Enhanced oil displacement in a reservoir is highly affected by wettability alterations in conjunction with the lowering of viscosities during steam assisted gravity drainage (SAGD) for bitumen extraction. The impartation of energy in the form of heat to the fluid by injecting steam triggers an alteration to a more water-wet state during SAGD. However, the presence of three distinct phases in the reservoir has implications for the effective modeling of the complex fluid dynamics. Dependency of the relative permeability endpoints on the temperature realized as a function of the introduction of steam is difficult to model. Optimization of any steam process requires simulation in order to adequately characterize years of flow and so a model that is capable of representing three phase flow is necessary. To obtain this a pseudo-two phase relative permeability is proposed that assumes fractional flow theory is valid and treats the experiments as a waterflood.
In this study, experimental recovery data for two SAGD experiments and one hot water flood are empirically matched by manipulating relative permeabilities. The analytical approach implemented allows for the representation of fluid flow in the reservoir by achieving a pseudo-two phase relative permeability that results in comparable performance to the experiments. Waterflooding techniques were utilized which allowed for the negation of the steam phase in the model and so two-phase flow was established.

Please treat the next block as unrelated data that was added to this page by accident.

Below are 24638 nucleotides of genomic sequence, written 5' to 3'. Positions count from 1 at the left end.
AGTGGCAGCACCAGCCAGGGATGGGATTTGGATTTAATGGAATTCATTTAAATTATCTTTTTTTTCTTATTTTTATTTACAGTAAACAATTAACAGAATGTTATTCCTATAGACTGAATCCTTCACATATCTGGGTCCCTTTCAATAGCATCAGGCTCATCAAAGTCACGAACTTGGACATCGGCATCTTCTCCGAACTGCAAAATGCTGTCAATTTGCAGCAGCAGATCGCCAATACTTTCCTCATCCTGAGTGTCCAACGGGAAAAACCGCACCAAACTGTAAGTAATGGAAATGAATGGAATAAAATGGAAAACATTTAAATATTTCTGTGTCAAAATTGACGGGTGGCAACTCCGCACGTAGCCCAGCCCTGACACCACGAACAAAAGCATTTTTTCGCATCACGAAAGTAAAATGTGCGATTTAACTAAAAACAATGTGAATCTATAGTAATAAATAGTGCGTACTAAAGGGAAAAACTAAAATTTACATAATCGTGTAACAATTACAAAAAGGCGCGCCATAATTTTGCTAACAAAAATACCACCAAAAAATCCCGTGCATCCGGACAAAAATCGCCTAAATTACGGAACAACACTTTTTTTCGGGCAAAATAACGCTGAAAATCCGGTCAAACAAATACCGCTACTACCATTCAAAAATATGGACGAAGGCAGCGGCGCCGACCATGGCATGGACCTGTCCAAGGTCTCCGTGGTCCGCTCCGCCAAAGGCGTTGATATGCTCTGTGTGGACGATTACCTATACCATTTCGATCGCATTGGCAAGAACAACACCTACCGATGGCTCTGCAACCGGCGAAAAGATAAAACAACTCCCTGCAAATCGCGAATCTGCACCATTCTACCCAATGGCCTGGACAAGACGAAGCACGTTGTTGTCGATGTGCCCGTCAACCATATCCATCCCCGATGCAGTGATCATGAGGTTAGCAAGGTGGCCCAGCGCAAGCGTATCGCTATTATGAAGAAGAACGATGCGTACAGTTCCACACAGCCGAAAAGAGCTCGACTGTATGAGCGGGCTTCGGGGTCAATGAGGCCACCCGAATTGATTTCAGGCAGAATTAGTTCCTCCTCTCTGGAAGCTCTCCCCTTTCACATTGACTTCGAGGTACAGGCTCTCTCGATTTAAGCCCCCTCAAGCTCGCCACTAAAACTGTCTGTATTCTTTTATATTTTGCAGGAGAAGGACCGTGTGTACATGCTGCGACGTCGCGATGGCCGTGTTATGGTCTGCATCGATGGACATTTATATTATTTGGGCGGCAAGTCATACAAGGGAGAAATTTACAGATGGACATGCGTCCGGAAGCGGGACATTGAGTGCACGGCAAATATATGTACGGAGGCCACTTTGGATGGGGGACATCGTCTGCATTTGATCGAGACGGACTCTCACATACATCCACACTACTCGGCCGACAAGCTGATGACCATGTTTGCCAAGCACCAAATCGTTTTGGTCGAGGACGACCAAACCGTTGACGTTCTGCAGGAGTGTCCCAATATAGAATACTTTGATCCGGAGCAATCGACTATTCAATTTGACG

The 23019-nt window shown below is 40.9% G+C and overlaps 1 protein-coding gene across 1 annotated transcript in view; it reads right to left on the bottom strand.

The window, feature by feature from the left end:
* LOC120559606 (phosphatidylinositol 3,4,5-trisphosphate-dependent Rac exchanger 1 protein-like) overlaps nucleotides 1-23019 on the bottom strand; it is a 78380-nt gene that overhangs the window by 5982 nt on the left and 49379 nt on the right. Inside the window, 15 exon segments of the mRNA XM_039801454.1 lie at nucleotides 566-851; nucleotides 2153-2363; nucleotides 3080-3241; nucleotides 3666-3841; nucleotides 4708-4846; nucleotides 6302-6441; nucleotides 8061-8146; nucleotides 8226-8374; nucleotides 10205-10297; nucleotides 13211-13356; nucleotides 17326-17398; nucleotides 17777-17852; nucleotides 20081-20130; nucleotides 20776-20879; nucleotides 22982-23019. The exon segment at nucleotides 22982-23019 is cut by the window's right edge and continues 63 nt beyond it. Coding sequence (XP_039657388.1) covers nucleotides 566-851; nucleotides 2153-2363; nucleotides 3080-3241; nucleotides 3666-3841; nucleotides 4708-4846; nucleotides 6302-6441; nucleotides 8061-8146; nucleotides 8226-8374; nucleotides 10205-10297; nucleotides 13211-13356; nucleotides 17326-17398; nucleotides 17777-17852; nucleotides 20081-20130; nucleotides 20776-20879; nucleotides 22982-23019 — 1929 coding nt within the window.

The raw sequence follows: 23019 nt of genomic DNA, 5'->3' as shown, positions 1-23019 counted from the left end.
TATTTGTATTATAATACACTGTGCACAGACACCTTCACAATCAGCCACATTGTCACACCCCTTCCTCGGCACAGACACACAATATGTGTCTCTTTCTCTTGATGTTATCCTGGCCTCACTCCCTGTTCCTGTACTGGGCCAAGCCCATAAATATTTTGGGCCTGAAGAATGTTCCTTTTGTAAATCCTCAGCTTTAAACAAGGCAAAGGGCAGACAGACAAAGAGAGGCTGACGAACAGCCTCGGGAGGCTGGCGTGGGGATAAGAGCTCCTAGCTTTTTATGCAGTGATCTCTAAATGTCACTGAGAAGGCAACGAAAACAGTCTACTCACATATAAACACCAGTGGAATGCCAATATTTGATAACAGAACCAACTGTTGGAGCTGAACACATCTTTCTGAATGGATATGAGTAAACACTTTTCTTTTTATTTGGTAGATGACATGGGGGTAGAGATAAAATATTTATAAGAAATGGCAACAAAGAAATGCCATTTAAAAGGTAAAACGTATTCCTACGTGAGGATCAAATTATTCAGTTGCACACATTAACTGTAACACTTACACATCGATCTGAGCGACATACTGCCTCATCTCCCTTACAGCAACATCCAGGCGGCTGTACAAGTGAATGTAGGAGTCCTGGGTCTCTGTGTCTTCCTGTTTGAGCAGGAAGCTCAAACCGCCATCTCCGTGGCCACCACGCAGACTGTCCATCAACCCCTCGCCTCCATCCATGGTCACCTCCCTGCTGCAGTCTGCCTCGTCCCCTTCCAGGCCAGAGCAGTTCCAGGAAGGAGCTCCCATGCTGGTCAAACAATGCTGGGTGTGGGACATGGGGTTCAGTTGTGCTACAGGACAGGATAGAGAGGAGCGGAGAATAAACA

The sensitivity of the relative permeability curves to temperature change results in the inability to formulate a generic three-phase curve and so the pseudo-two phase curve is valuable for the purpose of simulation. The methodology presented enables the formulation of a simplified relative permeability that is unique to each process used and in that specific location. The model that was established was validated and proven credible by the good match with the experimentally obtained values.
Wang, D. (University of North Dakota) | Dawson, M. (Statoil Gulf Services LLC) | Butler, R. (University of North Dakota) | Li, H. (Statoil Gulf Services LLC) | Zhang, J. (University of North Dakota) | Olatunji, K. (University of North Dakota)
With the recent dramatic drop in oil price, production from ultra-tight resources, like the Bakken formation, may drop substantially. Since expenditures for drilling, completion, and fracking have already been made, existing wells will continue to flow, but oil rates will decline—rapidly in many cases. In a low oil-price environment, what can be done to sustain oil production from these tight formations?
We are testing a surfactant imbibition process to recovery oil from shales. We measured surfactant imbibition rates and oil recovery values in laboratory cores from the Bakken shale. After optimizing surfactant formulations at reservoir conditions, we observed oil recovery values up to 10–20% OOIP incremental over brine imbibition. However, whether or not surfactant imbibition will be a viable recovery process depends on achieving sufficiently high oil production rates in a field setting—which requires that we identify conditions that will maximize imbibition rate, as well as total oil recovery. In this paper, we describe laboratory evaluations of oil recovery using different core plugs. These recovery studies involved